This is the 63rd post in a weekly feature here at Spare Candy, called "In History." Some posts might be little more than a photo, others full on features. If you have any suggestions for a person or event that should be featured, or would like to submit a guest post or cross post, e-mail me at rosiered23 (at) sparecandy (dot) com.
Happy birthday to Rosa Parks, Betty Friedan, and Isabel Martínez de Perón, all of whom were born on this day, Feb. 4.
Rosa Parks (born 1913; pictured)
On Dec. 1, 1955 in Montgomery, Ala., Parks, age 42, refused to obey bus driver James Blake's order that she give up her seat to make room for a white passenger. Her action was not the first of its kind. Irene Morgan in 1946, and Sarah Louise Keys in 1955, had won rulings before the U.S. Supreme Court, and the Interstate Commerce Commission, respectively, in the area of interstate bus travel. Nine months before Parks refused to give up her seat, 15-year-old Claudette Colvin refused to move from her seat on the same bus system. In New York City, in 1854, Lizzie Jennings engaged in similar activity, leading to the desegregation of the horsecars and horse-drawn omnibuses of that city. But unlike these previous individual actions of civil disobedience, Parks' action sparked the Montgomery Bus Boycott.
Parks' act of defiance became an important symbol of the modern Civil Rights Movement and Parks became an international icon of resistance to racial segregation. She organized and collaborated with civil rights leaders, including boycott leader Martin Luther King, Jr., helping to launch him to national prominence in the civil rights movement.
At the time of her action, Parks was secretary of the Montgomery chapter of the NAACP and had recently attended the Highlander Folk School, a Tennessee center for workers' rights and racial equality. Although widely honored in later years for her action, she suffered for it, losing her job as a seamstress in a local department store. Eventually, she moved to Detroit, where she found similar work. From 1965 to 1988 she served as secretary and receptionist to African-American U.S. Rep. John Conyers. After retirement from this position, she wrote an autobiography and lived a largely private life in Detroit.
Parks eventually received many honors ranging from the 1979 Spingarn Medal to the Presidential Medal of Freedom, the Congressional Gold Medal and a posthumous statue in the United States Capitol's National Statuary Hall. When she died in 2005, she was granted the posthumous honor of lying in honor at the Capitol Rotunda.
Betty Friedan (born 1921)
Friedan was an American writer, activist, and feminist.
A leading figure in the "second wave" of the U.S. women's movement, her 1963 book "The Feminine Mystique" is sometimes credited with sparking the "second wave" of feminism. Friedan co-founded National Organization for Women in 1966, which aimed to bring women "into the mainstream of American society now [in] fully equal partnership with men".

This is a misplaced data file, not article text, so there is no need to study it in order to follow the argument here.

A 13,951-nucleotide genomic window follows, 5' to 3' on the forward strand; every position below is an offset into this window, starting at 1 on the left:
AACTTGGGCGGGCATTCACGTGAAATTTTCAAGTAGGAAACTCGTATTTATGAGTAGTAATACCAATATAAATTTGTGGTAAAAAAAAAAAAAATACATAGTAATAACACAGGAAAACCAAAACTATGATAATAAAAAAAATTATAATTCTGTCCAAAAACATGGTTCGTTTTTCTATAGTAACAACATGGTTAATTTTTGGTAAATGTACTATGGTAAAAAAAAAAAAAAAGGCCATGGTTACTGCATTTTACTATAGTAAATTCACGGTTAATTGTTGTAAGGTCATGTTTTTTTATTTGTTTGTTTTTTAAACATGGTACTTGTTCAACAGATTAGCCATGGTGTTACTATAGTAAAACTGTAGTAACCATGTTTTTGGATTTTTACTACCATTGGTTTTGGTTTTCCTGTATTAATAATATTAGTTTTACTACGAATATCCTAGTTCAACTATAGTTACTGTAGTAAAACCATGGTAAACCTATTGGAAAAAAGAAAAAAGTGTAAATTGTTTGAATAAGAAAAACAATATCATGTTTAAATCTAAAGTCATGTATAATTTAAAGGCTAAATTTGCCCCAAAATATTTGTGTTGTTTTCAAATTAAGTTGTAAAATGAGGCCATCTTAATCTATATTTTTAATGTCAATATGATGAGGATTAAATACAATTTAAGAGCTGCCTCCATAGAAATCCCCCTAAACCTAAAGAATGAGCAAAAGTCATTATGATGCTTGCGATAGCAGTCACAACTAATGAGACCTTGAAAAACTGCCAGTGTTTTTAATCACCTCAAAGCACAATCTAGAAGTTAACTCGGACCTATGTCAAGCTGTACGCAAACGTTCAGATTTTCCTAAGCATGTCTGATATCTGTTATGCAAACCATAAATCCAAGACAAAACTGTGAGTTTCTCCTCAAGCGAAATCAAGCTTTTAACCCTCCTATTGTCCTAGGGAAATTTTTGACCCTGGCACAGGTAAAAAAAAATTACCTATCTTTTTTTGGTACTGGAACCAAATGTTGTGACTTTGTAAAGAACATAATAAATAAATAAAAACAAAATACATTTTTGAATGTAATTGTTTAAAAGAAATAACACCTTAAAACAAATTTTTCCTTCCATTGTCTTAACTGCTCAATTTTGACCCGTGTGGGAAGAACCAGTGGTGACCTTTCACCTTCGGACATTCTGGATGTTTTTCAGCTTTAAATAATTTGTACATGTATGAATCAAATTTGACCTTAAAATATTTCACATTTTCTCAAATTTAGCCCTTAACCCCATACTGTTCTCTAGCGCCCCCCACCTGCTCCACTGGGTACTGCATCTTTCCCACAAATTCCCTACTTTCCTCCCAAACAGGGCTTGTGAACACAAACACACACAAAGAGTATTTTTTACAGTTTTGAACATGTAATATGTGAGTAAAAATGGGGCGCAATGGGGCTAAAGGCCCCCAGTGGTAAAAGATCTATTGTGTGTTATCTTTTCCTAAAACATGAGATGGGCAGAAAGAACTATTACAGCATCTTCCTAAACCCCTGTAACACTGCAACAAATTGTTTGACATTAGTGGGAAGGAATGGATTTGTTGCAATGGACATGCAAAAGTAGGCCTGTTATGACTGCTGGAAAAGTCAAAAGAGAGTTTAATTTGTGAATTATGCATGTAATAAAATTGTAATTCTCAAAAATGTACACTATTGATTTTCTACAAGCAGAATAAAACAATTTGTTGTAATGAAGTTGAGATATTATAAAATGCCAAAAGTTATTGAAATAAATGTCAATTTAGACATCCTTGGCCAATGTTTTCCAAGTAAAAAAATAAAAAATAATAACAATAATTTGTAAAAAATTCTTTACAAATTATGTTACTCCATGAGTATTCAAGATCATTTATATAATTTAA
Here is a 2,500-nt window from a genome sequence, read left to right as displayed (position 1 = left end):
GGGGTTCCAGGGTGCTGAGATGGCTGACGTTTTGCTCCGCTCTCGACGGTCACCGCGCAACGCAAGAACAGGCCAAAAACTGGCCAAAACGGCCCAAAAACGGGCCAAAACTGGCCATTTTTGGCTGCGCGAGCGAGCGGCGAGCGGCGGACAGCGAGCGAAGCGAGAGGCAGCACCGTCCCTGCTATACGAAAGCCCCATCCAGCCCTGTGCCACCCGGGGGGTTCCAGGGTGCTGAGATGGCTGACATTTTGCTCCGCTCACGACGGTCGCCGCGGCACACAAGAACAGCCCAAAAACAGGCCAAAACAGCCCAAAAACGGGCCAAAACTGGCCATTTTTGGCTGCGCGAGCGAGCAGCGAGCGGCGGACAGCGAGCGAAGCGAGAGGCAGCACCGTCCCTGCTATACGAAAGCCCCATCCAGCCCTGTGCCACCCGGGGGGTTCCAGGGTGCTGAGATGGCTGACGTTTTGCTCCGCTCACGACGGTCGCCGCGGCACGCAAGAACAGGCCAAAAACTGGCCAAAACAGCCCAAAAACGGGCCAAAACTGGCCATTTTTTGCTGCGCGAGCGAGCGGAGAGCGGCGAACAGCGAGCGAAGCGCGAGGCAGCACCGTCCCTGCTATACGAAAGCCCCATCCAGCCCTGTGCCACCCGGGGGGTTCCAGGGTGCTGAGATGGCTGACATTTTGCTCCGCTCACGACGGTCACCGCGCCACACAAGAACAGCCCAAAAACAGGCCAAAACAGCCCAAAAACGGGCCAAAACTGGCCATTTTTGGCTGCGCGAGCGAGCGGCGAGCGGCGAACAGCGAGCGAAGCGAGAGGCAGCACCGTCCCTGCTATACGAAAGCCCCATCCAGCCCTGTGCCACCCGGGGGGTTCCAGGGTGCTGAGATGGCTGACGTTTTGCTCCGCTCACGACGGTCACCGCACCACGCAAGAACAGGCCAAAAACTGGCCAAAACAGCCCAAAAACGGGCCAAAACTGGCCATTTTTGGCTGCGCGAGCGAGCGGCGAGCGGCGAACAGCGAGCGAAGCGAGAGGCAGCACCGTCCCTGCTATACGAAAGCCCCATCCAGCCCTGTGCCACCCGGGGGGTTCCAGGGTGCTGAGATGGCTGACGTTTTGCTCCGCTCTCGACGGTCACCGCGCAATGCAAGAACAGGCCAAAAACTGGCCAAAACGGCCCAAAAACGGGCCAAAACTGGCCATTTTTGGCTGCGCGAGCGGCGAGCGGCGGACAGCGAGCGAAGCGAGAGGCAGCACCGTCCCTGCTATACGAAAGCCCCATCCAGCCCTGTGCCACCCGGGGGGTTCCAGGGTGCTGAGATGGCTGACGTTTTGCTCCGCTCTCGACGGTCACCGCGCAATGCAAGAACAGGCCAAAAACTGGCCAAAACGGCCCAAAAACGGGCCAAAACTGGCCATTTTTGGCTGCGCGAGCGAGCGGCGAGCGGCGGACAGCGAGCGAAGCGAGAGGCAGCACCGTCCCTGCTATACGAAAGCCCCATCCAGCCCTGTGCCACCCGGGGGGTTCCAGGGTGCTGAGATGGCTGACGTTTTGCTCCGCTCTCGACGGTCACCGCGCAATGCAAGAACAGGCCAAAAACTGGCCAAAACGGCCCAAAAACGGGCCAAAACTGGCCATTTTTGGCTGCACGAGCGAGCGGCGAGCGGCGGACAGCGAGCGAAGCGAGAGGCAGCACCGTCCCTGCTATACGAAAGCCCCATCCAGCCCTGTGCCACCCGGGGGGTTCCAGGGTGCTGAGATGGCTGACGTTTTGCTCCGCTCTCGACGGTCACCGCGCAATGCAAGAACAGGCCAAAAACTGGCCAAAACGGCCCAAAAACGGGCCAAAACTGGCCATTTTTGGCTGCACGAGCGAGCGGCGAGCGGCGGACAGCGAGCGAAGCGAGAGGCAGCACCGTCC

In 1970, after stepping down as NOW's first president in 1969, Friedan organized the nation-wide Women's Strike for Equality on Aug. 26, the 50th anniversary of the Nineteenth Amendment to the U.S. Constitution granting women the right to vote. The national strike was successful beyond expectations in broadening the feminist movement. The New York City march alone attracted over 50,000 women.
Friedan joined other leading feminists (including Gloria Steinem, Shirley Chisholm, Fannie Lou Hamer, Bella Abzug, and Myrlie Evers-Williams) in founding the National Women's Political Caucus in 1971. In 1977 she joined some of the movement's most visible and influential leaders, and 20,000 other women, at the International Women's Year federally-funded convention, the National Women's Conference, a legislative conference that sent a report to President Jimmy Carter, Congress, and all the states on how to achieve equality.
Friedan was a strong proponent of the repeal of abortion laws, founding the National Association for the Repeal of Abortion Laws, which after abortion was legalized in 1973, became the National Abortion Rights Action League. She was also a strong supporter of the Equal Rights Amendment to the Constitution and of abortion rights.
Friedan died on Feb. 4, 2006, her 85th birthday.
Isabel Martínez de Perón (born 1931)
María Estela Martínez Cartas de Perón, better known as Isabel Martínez de Perón or Isabel Perón, is a former President of Argentina. She was also the third wife of another former president, Juan Perón. During her husband's third term as president, Perón served as vice president and following her husband's death in office, Perón served as president from July 1, 1974 to March 24, 1976. She was the first non-royal female head of state and head of government in the Western Hemisphere.
In 2007, an Argentine judge ordered the arrest of Isabel Perón over the forced disappearance of an activist in February 1976, on the grounds that the disappearance was authorized by her signing of decrees allowing Argentina's armed forces to take action against "subversives". She was arrested near her home in Spain on 12 January 2007. Spanish courts subsequently rejected her extradition to Argentina.